One of Jenkins’s inventions, the Phantoscope projector, led to today’s large-screen movies. However, one of his first projection demonstrations proved to be a bit controversial.
Donald Godfrey, author of C. Francis Jenkins, Pioneer of Film and Television, said in a recent blog Q&A that the inventor may have started a trend in moving pictures that has continued ever since…
Jenkins premiered his Phantoscope, in 1894, for a small group of family and friends at the Jenkins and Company Jewelry Store of Richmond Indiana. This was the world’s first large-screen motion-picture exhibition. The store was closed for the demonstration. Curtains were draped over the windows darkening the room and a huge canvas screen was stretched out on the wall. The film began rolling and life sized images appeared depicting a dancing girl dressed in a butterfly costume. She danced across the screen to the amazement of the audience. As the ballerina lifted her skirt, to bow at the end of the performance, she revealed her ankle, and the ladies in the audience, all Quakers, stormed out of the store in protest over such a display of nudity. They went directly to the Church to pray for Jenkins soul. The men in the audience stayed on to see the show.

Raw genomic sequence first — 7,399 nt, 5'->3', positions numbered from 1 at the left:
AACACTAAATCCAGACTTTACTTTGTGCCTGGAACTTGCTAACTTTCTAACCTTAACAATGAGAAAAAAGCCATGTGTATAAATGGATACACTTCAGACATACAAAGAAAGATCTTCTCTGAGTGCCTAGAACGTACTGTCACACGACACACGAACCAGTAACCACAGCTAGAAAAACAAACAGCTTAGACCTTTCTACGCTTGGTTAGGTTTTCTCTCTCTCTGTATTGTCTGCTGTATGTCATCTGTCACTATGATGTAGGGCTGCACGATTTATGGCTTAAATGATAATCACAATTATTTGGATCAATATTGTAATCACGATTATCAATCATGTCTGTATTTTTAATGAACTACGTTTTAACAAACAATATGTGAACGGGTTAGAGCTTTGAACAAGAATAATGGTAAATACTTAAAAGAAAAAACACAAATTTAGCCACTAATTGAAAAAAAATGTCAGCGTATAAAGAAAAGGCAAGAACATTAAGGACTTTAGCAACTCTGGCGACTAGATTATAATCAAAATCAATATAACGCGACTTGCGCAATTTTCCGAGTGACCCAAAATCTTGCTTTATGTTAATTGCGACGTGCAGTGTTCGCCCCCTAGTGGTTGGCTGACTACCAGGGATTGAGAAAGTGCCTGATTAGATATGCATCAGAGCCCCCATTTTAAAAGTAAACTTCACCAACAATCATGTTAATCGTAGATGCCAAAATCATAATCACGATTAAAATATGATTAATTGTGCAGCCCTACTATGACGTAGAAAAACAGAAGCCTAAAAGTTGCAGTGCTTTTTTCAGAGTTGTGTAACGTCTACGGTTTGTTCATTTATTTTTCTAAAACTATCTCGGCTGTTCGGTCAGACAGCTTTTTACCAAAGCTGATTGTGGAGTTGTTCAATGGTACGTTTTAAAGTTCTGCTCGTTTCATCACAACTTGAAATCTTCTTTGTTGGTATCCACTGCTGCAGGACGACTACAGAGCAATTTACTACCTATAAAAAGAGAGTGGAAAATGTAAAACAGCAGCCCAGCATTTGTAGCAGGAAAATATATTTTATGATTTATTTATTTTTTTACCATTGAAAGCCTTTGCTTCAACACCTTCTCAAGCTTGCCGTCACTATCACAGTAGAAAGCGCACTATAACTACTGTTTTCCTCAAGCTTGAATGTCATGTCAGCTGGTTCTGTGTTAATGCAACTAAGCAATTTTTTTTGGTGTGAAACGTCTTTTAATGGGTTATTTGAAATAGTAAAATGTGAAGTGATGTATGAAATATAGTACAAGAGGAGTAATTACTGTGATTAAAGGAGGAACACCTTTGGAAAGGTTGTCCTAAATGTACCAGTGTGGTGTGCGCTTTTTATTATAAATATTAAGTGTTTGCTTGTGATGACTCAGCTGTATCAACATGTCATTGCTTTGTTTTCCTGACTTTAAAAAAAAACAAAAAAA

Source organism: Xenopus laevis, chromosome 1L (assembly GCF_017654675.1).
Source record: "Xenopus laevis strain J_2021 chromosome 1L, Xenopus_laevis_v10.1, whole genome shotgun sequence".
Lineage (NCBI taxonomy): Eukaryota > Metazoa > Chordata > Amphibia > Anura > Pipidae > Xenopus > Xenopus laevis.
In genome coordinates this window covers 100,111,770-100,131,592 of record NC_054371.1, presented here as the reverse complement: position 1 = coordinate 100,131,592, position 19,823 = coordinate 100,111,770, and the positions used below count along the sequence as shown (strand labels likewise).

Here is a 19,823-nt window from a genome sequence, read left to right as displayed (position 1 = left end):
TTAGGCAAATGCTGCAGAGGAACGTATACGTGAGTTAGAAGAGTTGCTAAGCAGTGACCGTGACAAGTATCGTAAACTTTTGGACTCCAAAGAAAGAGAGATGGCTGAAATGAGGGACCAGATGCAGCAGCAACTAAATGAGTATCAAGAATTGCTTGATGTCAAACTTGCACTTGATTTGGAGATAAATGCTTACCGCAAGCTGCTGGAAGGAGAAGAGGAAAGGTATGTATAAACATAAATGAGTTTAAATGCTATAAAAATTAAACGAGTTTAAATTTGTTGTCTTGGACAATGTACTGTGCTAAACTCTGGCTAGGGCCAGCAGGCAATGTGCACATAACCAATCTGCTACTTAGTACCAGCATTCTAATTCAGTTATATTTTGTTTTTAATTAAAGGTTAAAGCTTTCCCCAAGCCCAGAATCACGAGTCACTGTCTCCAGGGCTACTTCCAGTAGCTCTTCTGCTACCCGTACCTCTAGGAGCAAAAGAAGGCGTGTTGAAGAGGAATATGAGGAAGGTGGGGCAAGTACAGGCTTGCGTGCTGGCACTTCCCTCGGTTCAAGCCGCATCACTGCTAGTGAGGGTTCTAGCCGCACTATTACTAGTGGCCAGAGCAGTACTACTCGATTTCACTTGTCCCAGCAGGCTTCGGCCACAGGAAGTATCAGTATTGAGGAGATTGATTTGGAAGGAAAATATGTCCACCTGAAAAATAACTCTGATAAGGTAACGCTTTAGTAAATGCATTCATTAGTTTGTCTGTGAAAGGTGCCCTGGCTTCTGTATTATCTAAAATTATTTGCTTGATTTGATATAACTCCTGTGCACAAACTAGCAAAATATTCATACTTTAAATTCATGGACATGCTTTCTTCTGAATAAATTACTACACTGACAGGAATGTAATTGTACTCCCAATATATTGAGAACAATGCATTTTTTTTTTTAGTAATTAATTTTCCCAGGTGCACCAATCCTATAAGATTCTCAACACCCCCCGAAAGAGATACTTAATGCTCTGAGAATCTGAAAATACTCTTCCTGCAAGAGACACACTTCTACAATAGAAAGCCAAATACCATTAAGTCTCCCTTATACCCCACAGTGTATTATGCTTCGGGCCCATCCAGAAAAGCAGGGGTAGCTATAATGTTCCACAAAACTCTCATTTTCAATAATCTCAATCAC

Arguably, this was the first protest over large screen motion picture film nudity.
Although Jenkins made a huge impact on television and film technology he also held a diverse array of patents including designs for airplane engines, an automobile, and even a sanitary milk carton. There is no documentary evidence that he attempted to put any images on the milk carton, however.